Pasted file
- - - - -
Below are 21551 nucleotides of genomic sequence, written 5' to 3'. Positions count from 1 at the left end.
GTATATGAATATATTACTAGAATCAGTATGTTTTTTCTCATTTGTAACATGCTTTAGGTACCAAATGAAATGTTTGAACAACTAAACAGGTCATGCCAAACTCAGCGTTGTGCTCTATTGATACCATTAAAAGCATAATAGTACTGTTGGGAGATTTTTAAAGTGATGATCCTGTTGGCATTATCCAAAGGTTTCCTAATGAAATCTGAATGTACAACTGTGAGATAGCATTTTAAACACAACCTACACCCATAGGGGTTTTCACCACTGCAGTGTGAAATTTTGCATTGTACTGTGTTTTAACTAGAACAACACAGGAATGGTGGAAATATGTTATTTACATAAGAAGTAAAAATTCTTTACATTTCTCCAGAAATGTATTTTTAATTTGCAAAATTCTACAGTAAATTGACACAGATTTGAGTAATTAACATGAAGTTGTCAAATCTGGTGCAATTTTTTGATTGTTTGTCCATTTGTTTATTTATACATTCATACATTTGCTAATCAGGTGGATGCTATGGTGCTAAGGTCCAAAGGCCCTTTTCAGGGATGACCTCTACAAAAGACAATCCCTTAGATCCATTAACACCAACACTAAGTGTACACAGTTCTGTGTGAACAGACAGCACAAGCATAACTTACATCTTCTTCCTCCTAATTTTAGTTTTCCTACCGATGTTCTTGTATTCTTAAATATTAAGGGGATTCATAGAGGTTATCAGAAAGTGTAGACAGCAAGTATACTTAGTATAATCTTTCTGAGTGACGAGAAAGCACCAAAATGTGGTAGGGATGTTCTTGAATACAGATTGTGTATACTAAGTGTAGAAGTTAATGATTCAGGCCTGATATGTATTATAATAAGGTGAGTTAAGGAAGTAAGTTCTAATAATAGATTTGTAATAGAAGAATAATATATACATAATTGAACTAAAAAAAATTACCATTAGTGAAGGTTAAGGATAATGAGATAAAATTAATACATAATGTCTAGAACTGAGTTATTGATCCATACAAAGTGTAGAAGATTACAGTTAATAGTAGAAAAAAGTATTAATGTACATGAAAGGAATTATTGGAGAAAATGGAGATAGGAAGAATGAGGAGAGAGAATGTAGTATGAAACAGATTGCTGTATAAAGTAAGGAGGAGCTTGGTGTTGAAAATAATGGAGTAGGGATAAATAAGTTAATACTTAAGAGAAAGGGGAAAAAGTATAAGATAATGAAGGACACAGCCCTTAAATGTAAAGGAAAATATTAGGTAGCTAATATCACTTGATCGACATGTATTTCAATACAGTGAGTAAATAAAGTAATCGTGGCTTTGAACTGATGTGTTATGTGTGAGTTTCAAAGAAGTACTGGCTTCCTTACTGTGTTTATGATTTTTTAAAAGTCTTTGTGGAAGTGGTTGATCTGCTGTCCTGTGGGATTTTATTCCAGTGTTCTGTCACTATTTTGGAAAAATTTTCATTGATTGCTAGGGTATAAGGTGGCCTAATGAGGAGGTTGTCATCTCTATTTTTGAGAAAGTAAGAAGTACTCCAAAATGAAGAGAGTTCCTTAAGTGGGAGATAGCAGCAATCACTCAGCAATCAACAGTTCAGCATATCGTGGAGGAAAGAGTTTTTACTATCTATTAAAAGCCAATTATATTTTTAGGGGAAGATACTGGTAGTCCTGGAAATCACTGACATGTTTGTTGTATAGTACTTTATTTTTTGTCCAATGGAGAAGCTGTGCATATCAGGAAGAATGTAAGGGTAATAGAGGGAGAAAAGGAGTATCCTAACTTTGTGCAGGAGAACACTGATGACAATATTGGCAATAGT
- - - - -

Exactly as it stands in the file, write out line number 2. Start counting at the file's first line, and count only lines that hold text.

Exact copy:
GTATATGAATATATTACTAGAATCAGTATGTTTTTTCTCATTTGTAACATGCTTTAGGTACCAAATGAAATGTTTGAACAACTAAACAGGTCATGCCAAACTCAGCGTTGTGCTCTATTGATACCATTAAAAGCATAATAGTACTGTTGGGAGATTTTTAAAGTGATGATCCTGTTGGCATTATCCAAAGGTTTCCTAATGAAATCTGAATGTACAACTGTGAGATAGCATTTTAAACACAACCTACACCCATAGGGGTTTTCACCACTGCAGTGTGAAATTTTGCATTGTACTGTGTTTTAACTAGAACAACACAGGAATGGTGGAAATATGTTATTTACATAAGAAGTAAAAATTCTTTACATTTCTCCAGAAATGTATTTTTAATTTGCAAAATTCTACAGTAAATTGACACAGATTTGAGTAATTAACATGAAGTTGTCAAATCTGGTGCAATTTTTTGATTGTTTGTCCATTTGTTTATTTATACATTCATACATTTGCTAATCAGGTGGATGCTATGGTGCTAAGGTCCAAAGGCCCTTTTCAGGGATGACCTCTACAAAAGACAATCCCTTAGATCCATTAACACCAACACTAAGTGTACACAGTTCTGTGTGAACAGACAGCACAAGCATAACTTACATCTTCTTCCTCCTAATTTTAGTTTTCCTACCGATGTTCTTGTATTCTTAAATATTAAGGGGATTCATAGAGGTTATCAGAAAGTGTAGACAGCAAGTATACTTAGTATAATCTTTCTGAGTGACGAGAAAGCACCAAAATGTGGTAGGGATGTTCTTGAATACAGATTGTGTATACTAAGTGTAGAAGTTAATGATTCAGGCCTGATATGTATTATAATAAGGTGAGTTAAGGAAGTAAGTTCTAATAATAGATTTGTAATAGAAGAATAATATATACATAATTGAACTAAAAAAAATTACCATTAGTGAAGGTTAAGGATAATGAGATAAAATTAATACATAATGTCTAGAACTGAGTTATTGATCCATACAAAGTGTAGAAGATTACAGTTAATAGTAGAAAAAAGTATTAATGTACATGAAAGGAATTATTGGAGAAAATGGAGATAGGAAGAATGAGGAGAGAGAATGTAGTATGAAACAGATTGCTGTATAAAGTAAGGAGGAGCTTGGTGTTGAAAATAATGGAGTAGGGATAAATAAGTTAATACTTAAGAGAAAGGGGAAAAAGTATAAGATAATGAAGGACACAGCCCTTAAATGTAAAGGAAAATATTAGGTAGCTAATATCACTTGATCGACATGTATTTCAATACAGTGAGTAAATAAAGTAATCGTGGCTTTGAACTGATGTGTTATGTGTGAGTTTCAAAGAAGTACTGGCTTCCTTACTGTGTTTATGATTTTTTAAAAGTCTTTGTGGAAGTGGTTGATCTGCTGTCCTGTGGGATTTTATTCCAGTGTTCTGTCACTATTTTGGAAAAATTTTCATTGATTGCTAGGGTATAAGGTGGCCTAATGAGGAGGTTGTCATCTCTATTTTTGAGAAAGTAAGAAGTACTCCAAAATGAAGAGAGTTCCTTAAGTGGGAGATAGCAGCAATCACTCAGCAATCAACAGTTCAGCATATCGTGGAGGAAAGAGTTTTTACTATCTATTAAAAGCCAATTATATTTTTAGGGGAAGATACTGGTAGTCCTGGAAATCACTGACATGTTTGTTGTATAGTACTTTATTTTTTGTCCAATGGAGAAGCTGTGCATATCAGGAAGAATGTAAGGGTAATAGAGGGAGAAAAGGAGTATCCTAACTTTGTGCAGGAGAACACTGATGACAATATTGGCAATAGT